To make matters worse, evidence suggests that such chemicals are becoming more potent, another source of concern among the experts I interviewed. “The biggest detriment of cannabis legalization in the U.S. in my mind has been the lack of regulations around high potency cannabis products,” explained Dr. Rosalie Liccardo Pacula, a health policy professor at the University of Southern California. “U.S. markets have the highest potency products available, and with these higher potency products we are seeing growing numbers of cannabis poisonings, cannabis hyperemesis syndrome, psychosis, pregnant women in the E.R., addiction, and cannabis-involved motor vehicle fatalities.”
Winters said many such consequences could have been avoided if policymakers would have listened to early warnings from public health experts. “I cannot identify one harm or negative outcome predicted by health officials that has not come to be a reality,” he told me.
Legalized marijuana, of course, has become a major source of tax revenue for some states. This, again, has created its own tricky kind of dependency. Any attempts to scale back could mean budget cuts. And then there’s also the issue of new business. “There have been some increases in new jobs,” said Pacula. Cutting jobs or tax revenue isn’t politically popular, even if some experts suggest that states may be worse off financially in the long run. “Tax revenues from marijuana sales do not cover the costs of added harms and health issues that communities have to bear,” said Winter.
Beyond quality control, tax revenue and employment opportunities, medicinal marijuana may hold some potential health benefits for people with certain medical conditions. It is an effective temporary treatment for multiple sclerosis symptoms, for example, and the American Cancer Society has acknowledged that cannabis “can be helpful in treating nausea and vomiting from cancer chemotherapy.” Some make the case for its use as pain treatment.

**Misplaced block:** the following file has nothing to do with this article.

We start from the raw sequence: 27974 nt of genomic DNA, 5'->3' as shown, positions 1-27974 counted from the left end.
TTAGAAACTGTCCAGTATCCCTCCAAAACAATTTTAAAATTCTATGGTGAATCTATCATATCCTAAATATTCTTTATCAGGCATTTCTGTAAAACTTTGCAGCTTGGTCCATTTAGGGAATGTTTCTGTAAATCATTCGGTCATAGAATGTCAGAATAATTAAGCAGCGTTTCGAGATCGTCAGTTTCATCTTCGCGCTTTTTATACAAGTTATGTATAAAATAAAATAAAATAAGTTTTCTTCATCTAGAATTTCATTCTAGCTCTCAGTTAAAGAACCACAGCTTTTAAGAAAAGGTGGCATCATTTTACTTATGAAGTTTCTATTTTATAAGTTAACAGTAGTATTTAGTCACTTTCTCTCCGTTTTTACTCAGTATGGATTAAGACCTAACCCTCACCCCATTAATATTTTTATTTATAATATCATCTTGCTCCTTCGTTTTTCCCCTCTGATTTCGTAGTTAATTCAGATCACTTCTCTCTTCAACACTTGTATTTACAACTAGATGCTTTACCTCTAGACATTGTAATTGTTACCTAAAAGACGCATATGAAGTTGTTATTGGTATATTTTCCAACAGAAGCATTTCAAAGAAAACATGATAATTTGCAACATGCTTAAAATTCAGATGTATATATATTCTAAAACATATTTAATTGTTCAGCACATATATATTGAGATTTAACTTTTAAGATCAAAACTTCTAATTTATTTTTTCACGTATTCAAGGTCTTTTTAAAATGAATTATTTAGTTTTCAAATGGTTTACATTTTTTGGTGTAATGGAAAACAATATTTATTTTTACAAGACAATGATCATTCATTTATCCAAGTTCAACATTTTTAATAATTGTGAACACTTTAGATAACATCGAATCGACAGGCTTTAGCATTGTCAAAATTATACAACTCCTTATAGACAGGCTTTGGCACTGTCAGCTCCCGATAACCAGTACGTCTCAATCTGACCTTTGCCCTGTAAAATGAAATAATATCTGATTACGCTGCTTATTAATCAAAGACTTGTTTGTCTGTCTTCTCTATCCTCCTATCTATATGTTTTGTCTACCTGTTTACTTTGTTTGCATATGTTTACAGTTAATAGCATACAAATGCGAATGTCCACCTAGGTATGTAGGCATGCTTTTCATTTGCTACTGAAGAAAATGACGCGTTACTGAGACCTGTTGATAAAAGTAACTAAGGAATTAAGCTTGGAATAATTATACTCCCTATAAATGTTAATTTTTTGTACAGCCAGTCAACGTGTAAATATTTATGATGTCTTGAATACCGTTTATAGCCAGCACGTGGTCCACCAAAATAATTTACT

But experts told me that safer alternatives to marijuana are readily available and should be considered instead. “If we think we need some sort of cannabis constituent, I would favor using FDA-approved forms of it and avoiding smoked cannabis,” Wilkinson said. “I mean, how many other medicines do you know of that are smoked?” Smoking marijuana can cause respiratory issues, one of the reasons the American Lung Association specifically warns against it: “We caution the public against smoking marijuana because of the risks it poses to the lungs,” the organization notes.
“Large and reliable epidemiological studies suggest that about 1 in 3 marijuana users have some form of addiction.”
Jonathan Caulkins, a professor of operations research and public policy at Carnegie Mellon University’s Heinz College, offered a similar take: “Cannabis is directly useful for treating only a small number of things, and for most of those things there are better alternatives,” he said.
Wilkinson also noted that some people have the perception that marijuana can be beneficial against depression and anxiety, “but mostly the objective data shows the opposite,” he said. “The trouble is that people often feel a transient reprieve when high but then tend to return to a worse baseline,” he explained. “This is not unlike saying that alcohol helps with depression or anxiety (which it can transiently), but the objective data is overwhelming that people with alcohol addiction and depression or anxiety feel worse than depressed patients without alcohol problems.”
With the harms of legalization and commercialization seemingly outweighing benefits so significantly, many wonder how marijuana legislation has been able to pass so quickly and so broadly, especially with the aforementioned measures currently being considered in Congress to deregulate federal cannabis prohibition even further.
“Policy makers rallied around the mantra ‘we have to follow the science’ when it came to dealing with COVID-19,” Winters said, “yet the science on the health impacts of cannabis is so often ignored by them.” Indeed, a PubMed study points to “a shrewd and expensive lobbying campaign” making so many Americans tolerant of a drug that “presents more serious risks than most people realize.”
Wilkenson said better testing and regulation are more important than ever. “Marijuana is unlike virtually every other ‘medicine’ in that it has not gone through rigorous clinical trials that are regulated by the Food and Drug Administration,” he explained. “Instead, state legislatures, using a variety of criteria, have somewhat arbitrarily decided that it can be used within their state boundaries as an ailment for various health disorders.”
Beyond regulation and slowing down legalization efforts, health officials also want to improve messaging and education similar to what occurred when cigarettes were de-glamorized after being presented as “cool, cheap, legal and socially acceptable” throughout the mid-20th century. “We need sensible, evidence-based education on weed for all stakeholders, including young people and health care professionals,” Harvard Medical School’s Dr. Kevin Hill wrote for NBC News, “to bridge the gap between the science of cannabis and public perception.”